I am looking into writing an API that will be accessed by mobile devices (We also own the mobile application, there are no 3rd parties involved).

As part of the login flow we have been instructed to use an email/password registration flow, followed by the creation of a 5-digit pin number which would allow the user access to the application upon next opening the application.

This seems to be at odds with the majority of authentication flows available such as oAuth as there seems to be no indication of using a further pin authentication for login.

There are plenty of applications that do seem to do this however, so I wonder are they rolling their own solution? Or a combination of typical services and then hosting something themselves?

I am struggling with the concept of ensuring the unique device is also tied to the pin in order to authenticate requests correctly within the API.

Pointers welcome, but for something that I see is quite common in mobile applications, there seems to be precious little detail out there with regards to the security aspects of this kind of authentication?

With thanks

  • Can you clarify the flow? This is how I interpreted what you have now: User manually enters in email/password from their mobile device. Now they have full access. Additionally, the user is presented with (I assume an optional) 5 digit pin which they can manually enter in instead of their email/password the next time they want to login in the future? (If that's correct I'm not sure I see the point of the pin...)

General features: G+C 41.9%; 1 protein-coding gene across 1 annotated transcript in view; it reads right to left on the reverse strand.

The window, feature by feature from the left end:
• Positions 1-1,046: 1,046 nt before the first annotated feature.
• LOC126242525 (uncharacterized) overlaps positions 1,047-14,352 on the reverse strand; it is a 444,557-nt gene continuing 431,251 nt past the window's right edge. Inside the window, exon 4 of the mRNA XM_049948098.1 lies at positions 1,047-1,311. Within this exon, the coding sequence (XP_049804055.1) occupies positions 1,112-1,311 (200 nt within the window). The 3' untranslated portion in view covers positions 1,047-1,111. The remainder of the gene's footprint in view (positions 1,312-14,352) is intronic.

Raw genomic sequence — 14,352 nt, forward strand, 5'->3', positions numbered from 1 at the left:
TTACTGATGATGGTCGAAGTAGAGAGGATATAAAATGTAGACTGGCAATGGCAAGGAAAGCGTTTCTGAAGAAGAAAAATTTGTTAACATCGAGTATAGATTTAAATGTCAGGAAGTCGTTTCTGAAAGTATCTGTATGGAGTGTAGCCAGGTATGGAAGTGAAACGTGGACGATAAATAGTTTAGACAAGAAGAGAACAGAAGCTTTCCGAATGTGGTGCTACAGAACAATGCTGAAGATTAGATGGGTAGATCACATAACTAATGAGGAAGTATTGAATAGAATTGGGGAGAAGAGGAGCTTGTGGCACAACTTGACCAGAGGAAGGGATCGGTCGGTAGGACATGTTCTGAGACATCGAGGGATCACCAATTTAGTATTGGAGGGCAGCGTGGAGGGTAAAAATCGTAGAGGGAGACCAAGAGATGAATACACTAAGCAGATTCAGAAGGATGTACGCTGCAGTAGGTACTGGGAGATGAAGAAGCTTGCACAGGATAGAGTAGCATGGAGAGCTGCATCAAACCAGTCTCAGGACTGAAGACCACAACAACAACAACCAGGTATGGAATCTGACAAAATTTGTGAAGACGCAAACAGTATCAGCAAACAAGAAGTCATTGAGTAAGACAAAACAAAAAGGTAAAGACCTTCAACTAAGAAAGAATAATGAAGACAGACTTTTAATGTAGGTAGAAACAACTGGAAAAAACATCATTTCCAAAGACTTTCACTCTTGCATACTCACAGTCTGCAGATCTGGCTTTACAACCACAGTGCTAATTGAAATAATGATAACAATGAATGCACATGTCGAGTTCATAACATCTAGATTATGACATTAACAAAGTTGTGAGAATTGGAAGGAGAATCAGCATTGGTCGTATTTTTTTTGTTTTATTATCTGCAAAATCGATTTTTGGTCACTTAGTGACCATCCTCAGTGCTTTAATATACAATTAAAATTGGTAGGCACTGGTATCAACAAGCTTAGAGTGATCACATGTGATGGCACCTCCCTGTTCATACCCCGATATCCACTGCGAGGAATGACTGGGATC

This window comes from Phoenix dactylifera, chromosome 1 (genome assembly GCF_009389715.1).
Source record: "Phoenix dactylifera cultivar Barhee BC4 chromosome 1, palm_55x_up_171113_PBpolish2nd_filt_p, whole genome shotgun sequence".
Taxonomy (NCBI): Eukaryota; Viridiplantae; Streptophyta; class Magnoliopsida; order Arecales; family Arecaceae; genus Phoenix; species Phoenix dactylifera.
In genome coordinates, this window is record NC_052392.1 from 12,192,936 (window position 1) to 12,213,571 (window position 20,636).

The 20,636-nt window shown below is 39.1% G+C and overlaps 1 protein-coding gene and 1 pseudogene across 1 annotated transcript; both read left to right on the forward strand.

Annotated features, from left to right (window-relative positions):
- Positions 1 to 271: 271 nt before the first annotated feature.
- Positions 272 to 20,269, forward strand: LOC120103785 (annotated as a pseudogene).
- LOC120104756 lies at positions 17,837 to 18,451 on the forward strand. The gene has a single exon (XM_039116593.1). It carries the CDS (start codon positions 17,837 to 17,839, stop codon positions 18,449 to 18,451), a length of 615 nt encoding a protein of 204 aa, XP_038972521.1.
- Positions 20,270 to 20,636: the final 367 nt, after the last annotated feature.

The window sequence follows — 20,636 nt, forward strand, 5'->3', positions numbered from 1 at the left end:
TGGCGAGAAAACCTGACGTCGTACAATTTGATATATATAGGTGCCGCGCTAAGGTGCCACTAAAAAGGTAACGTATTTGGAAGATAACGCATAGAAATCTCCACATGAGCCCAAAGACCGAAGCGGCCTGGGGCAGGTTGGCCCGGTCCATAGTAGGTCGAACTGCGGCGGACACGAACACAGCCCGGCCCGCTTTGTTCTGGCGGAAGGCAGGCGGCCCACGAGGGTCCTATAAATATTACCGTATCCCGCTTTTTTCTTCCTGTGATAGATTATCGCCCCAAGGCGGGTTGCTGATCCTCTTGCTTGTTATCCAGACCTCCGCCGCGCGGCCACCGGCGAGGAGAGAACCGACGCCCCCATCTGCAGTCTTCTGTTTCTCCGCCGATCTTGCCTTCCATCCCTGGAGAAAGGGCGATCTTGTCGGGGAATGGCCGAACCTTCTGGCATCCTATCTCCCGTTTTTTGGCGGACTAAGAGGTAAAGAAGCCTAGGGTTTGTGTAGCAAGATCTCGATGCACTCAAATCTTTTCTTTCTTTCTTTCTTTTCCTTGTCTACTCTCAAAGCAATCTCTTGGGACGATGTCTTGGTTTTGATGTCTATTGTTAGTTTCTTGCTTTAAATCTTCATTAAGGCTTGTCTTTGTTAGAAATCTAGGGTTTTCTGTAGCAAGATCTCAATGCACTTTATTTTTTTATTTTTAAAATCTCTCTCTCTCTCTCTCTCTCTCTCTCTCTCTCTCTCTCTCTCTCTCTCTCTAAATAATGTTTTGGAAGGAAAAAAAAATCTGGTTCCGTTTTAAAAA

– TTT
    Jun 21, 2016 at 18:42
  • That is a correct assumption, the PIN in this case I guess you could treat as a convenience feature, as opposed to the primary identity authentication mechanism if that makes sense?
    – Cmac 84
    Jun 23, 2016 at 11:18
  • OK, I understand, but I'm not convinced that remembering a new 5 digit pin is much easier than just typing in your username and password again. If it wasn't manual entry of the pin, I think it would make more sense (like a refresh token), but in that case I would use something much longer than 5 digits, preferably something unique like a guid.
    – TTT
    Jun 23, 2016 at 14:42

1 Answer 1


I do not completely understand the question, but it seems that you want to know a good solution to implementing this.

To implement this, I would suggest fetching a unique devide ID (Can be IMEI, but can also be some OS-dependent ID), and then concatenate this with the PIN. Then you use PBKDF2 to derive a key out of this.

You then select a number of iterations that are sufficent to prevent cracking the 5-digit pin by bruteforce, but still doesn't take awfully long time to authenticate.

Here you have 2 choices. Either you can encrypt the OAUTH token with the generated key and store inside device storage, or you can implement a verification on the server side, where you verify the PBKDF2 key when a mobile OAUTH token is used. To sense if it a mobile OAUTH token is used, you can set a flag in the login form to detect mobile logins.

A better solution, if your management allows this, is to use hardware-based storage of assymetric keys instead. (boolean KeyInfo.IsInsideSecureHardware();), where the server will verify that the correct private key exist inside secure hardware (by doing a challenge which the app signs using the hardware key). That will make it possible to strictly bind the app to a specific device, and you can skip PIN authentication, as the user's lockscreen is enough to prevent misuse of the app. (and then you give the users choice too, to not have a PIN if they want, by disabling the lockscreen).

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